The adoption process
Adoption is a big decision. At Coram, we aim to make the process towards being approved as an adoptive parent and becoming a new family as smooth as possible.
We work within the statutory framework put in place by the Government and are committed to providing a high standard of service for children and families.
You can also visit the First4Adoption website which has easy to read information about the adoption process, as well self-preparation tools to help you understand how to adopt, and if adoption is right for you.
So you have chosen to adopt, what happens next?
Once you have decided that adoption is right for you, the first step is to send us an email, fill in our contact form or get in touch using the contact details on this site. One of our experienced social workers will then call you and give you more information. You will receive an invitation to meet with a social worker within 10 days, to discuss what is involved face-to-face before proceeding.
Meet our social workers at an adoption information event
We also encourage you to attend one of our adoption information events with other prospective adopters where you can find out more and hear from an adopter about their experiences. You can attend these meetings at any stage in the process.
Preparation and Assessment
All prospective adopters are assessed by Coram using the Government's two-stage adopter assessment process.
Stage 1 - registration and checks (two months)
Once you have found out a bit more and are ready to go ahead with adoption, it's time to start the formal evaluation process. This includes registration and references and background checks. This stage will take no longer than two months.
Once we have collected all this information we will decide with you whether to take your application on to Stage 2 of the assessment process.
The Government has designed this two-stage process to ensure that those who enter Stage 2 are likely to be approved as adopters for the kinds of children requiring families.
Stage 2 - assessment and approval (four months)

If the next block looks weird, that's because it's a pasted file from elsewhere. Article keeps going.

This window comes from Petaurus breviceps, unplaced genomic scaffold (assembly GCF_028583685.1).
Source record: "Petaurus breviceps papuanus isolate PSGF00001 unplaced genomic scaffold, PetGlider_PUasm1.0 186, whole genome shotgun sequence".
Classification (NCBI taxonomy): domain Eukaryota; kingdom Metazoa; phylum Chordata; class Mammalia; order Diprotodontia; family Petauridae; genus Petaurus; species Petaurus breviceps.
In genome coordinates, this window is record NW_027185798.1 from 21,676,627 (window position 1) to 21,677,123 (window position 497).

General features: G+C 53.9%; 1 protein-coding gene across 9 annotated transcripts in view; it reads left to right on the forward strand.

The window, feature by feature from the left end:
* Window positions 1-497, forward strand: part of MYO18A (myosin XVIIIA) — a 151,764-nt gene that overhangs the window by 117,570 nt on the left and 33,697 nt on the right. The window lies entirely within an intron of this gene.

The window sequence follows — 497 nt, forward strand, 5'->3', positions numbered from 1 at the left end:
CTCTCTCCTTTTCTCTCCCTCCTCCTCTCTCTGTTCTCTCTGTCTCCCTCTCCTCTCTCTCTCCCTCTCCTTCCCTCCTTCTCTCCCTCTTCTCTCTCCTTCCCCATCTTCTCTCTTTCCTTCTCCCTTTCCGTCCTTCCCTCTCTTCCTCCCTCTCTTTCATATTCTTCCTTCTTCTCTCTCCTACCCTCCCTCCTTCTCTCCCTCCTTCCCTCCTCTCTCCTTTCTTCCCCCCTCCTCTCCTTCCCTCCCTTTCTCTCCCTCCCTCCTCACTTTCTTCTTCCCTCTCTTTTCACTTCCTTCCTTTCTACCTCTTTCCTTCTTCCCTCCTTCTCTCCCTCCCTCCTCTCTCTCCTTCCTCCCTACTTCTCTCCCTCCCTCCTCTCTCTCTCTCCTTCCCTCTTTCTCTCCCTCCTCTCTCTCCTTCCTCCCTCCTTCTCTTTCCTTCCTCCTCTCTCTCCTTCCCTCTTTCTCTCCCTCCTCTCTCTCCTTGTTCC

This is a four-month stage. Our social worker will visit you at home and you will be invited to a series of preparation groups that will help you explore the challenges and joys of being an adoptive parent. Our social worker will also work with you and your family, assessing your strengths and compiling a report for the Adoption Panel, which will make a recommendation about your suitability to adopt. You will have the opportunity to see and comment on the panel report and will be invited to attend the panel meeting.
It's a match!
Once you are approved to adopt, the next step is to find a child who is the best match possible for you. Information about children needing families will be shared with you and you will have the opportunity to discuss this with your social worker, and the child's social worker before decisions are made. Find out more about the matching process in Children waiting for adoption.
Becoming a family
Before children join their new family, there is time for the parent/s and children to get to know each other. There is also a period after the child comes to live with you when Coram and the local authority will visit you and support everyone until the time feels right to apply to court for an adoption order which legally completes the adoption process.
Help and support for your family
At Coram we don't think of the adoption order as the end of the story. We recognise that adoptive families may need our support for many years to come. We offer a lifetime of support to all our adoptive families.
Adopting a baby through Concurrent Planning
Coram also runs an acclaimed Concurrent Planning service, which is another way of providing care and stability for babies. The process for Concurrent Planning is different from adoption. In it, Coram places babies, referred by local authorities, with foster carers who have already been approved as adopters. Then if the courts decide the baby cannot live with the birth family the foster carers can go on to adopt the baby. We only do this with babies where there is a probability that they will need adoption, but it is the courts that make that final decision and there are occasions when the baby is returned to the birth family so we will help prepare you for that outcome. If you are interested in finding out more about how you could become a Concurrent carer, then please see our Concurrent Planning information.